Friday, February 26, 2010

Politi: Treasury's $200bn debt plan

"...By bolstering its Supplementary Financing Programme, the Treasury would help the Fed remove $200bn in reserves from the financial system. Some economists said that this would help bring the Fed’s main interest rate closer to the upper end of its current 0-0.25 per cent target...However, the move was described as a “purely technical adjustment in liquidity” by Joseph Abate of Barclays ­Capital. He said: “The $200bn worth of reserves drained ... is unlikely to have a noticeable effect on the effective funds rate, which remains locked under 15 basis points...”"

Revised 2009Q4 US GDP

The increase in real GDP in the fourth quarter primarily reflected positive contributions from
private inventory investment, exports, personal consumption expenditures (PCE), and nonresidential
fixed investment. Imports, which are a subtraction in the calculation of GDP, increased.

The acceleration in real GDP in the fourth quarter primarily reflected an acceleration in private
inventory investment, an upturn in nonresidential fixed investment, a deceleration in imports, and an
acceleration in exports that were partly offset by decelerations in PCE and in federal government

Wednesday, February 24, 2010

Garnham: future dollar carry trade fears

"...Tim Lee at pi Economics, who estimated the yen carry trade rose as large as $1,000bn between 2004 and 2007, says he finds it hard to get anywhere near China's estimate for the dollar carry trade of $1,500bn, saying that it stood between $500bn and $750bn at the end of the fourth quarter.

Marc Chandler at Brown Brothers Harriman says estimates of the dollar carry trade need to be taken with a large pinch of salt.

He says there are signs that some investors may be unwinding positions.

First, positioning figures from the Chicago Mercantile Exchange, often used as a proxy for hedge fund activity, have shown speculators have reduced their bets against the dollar to go long on the currency and now have record short positions in the euro.

Second, emerging market equity funds have seen their first outflow for three months as fears over monetary policy tightening in China, Brazil and India have increased.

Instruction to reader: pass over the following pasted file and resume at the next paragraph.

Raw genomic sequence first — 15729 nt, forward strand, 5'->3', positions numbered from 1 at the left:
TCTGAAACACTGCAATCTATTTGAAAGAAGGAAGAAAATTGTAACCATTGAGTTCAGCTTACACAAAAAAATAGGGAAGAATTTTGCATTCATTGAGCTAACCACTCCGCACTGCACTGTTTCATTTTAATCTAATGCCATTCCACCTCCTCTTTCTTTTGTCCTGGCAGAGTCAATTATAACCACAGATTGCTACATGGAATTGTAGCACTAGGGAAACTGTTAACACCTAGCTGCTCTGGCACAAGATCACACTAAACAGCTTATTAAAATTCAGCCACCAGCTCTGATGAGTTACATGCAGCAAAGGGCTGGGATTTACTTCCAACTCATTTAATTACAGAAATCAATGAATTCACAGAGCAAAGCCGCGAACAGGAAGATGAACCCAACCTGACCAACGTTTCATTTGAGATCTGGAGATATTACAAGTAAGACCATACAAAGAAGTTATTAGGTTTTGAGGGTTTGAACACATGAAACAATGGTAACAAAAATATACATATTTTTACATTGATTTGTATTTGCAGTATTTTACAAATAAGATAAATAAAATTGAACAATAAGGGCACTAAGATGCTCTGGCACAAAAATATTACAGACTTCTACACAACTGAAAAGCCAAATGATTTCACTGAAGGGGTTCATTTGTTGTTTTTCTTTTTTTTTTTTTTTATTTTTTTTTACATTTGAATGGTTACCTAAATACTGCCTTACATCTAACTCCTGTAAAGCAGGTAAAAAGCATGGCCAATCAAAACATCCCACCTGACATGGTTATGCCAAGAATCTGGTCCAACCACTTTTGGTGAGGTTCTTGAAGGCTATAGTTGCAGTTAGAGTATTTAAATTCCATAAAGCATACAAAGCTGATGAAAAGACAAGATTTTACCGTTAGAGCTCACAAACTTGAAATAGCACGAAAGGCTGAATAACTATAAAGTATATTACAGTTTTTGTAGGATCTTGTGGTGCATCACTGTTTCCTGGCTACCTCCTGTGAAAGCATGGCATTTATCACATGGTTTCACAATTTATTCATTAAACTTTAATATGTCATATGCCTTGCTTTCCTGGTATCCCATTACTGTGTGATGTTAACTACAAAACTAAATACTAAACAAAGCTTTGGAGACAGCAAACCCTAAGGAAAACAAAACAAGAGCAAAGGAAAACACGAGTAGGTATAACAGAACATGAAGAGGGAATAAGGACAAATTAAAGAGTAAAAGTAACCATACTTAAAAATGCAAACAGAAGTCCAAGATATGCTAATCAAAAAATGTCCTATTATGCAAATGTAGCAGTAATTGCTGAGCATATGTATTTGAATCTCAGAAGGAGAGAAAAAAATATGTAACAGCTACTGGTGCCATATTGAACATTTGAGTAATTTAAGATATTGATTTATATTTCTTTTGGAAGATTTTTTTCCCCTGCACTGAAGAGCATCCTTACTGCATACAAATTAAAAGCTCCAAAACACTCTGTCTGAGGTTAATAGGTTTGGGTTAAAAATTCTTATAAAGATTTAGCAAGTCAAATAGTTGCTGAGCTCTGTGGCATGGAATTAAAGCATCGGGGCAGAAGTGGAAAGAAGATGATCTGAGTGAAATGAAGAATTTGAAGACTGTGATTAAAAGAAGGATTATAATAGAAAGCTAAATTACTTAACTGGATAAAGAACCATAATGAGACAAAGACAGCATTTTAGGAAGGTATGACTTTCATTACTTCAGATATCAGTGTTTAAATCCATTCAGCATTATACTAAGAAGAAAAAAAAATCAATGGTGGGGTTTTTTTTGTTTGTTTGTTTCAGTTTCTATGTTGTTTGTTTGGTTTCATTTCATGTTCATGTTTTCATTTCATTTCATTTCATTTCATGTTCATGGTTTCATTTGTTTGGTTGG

However, Mr Chandler says the longer-term market appears not to have unwound their carry trade positions significantly, with the dollar's recent rally more probably attributed to events outside the US.

"While speculators in the futures market are short euro at record levels and have trimmed short US dollar positions, we suspect that the medium and longer terms investors are slower to reverse structural positions," he says.

"The dollar's recent strength appears to be more a function of bad news overseas than good news in the US..."

Politi: Bernake's exit strategy hearing preview

"...In written remarks he indicated that the central bank would tighten monetary policy in this cycle after ramping up tools, such as "reverse repos" and a "term deposit facility", designed to shrink the Fed's balance sheet, which increased from $800bn (€589bn, £519bn) to more than $2,000bn during the crisis.

Today Mr Bernanke may also have to explain the Treasury department's announcement yesterday that it intends to revive a programme through which it helps fund the Fed by depositing cash at the central bank.

The $200bn plan - which also would have the effect of reducing excess reserves - is seen by some economists as another helpful manoeuvre ahead of monetary tightening."

Thursday, February 18, 2010

Politi: Bernanke reveals strategy to rein in stimulus measures

"...“The economy continues to require the support of accommodative monetary policies,” said Mr Bernanke. “However, we have been working to ensure that we have the tools to reverse, at the appropriate time, the currently very high degree of monetary stimulus.”

Mr Bernanke did not reveal a timeline for policy change, but did propose the likely sequence of events. The Fed would initially use two techniques – “reverse repurchase agreements”, under which it sells assets for cash with an agreement to buy them back, and a “term deposit facility”, a kind of certificate of deposit for banks.

The Fed has been conducting limited tests of “reverse repos” in recent months. It intends to begin tests on the term deposit facility in the spring..."

Bank FOMC minutes Jan26-27, 2010

Participants generally agreed that such steps to return the Federal Reserve’s liquidity provision to a normal footing would be technical adjustments to reflect the notable diminution of the market strains that had made the creation of new liquidity facilities and expansion of existing facilities necessary and emphasized that such steps would not indicate a change in the Committee’s assessment of the appropriate stance of monetary policy or the proper time to begin moving to a less accommodative policy stance.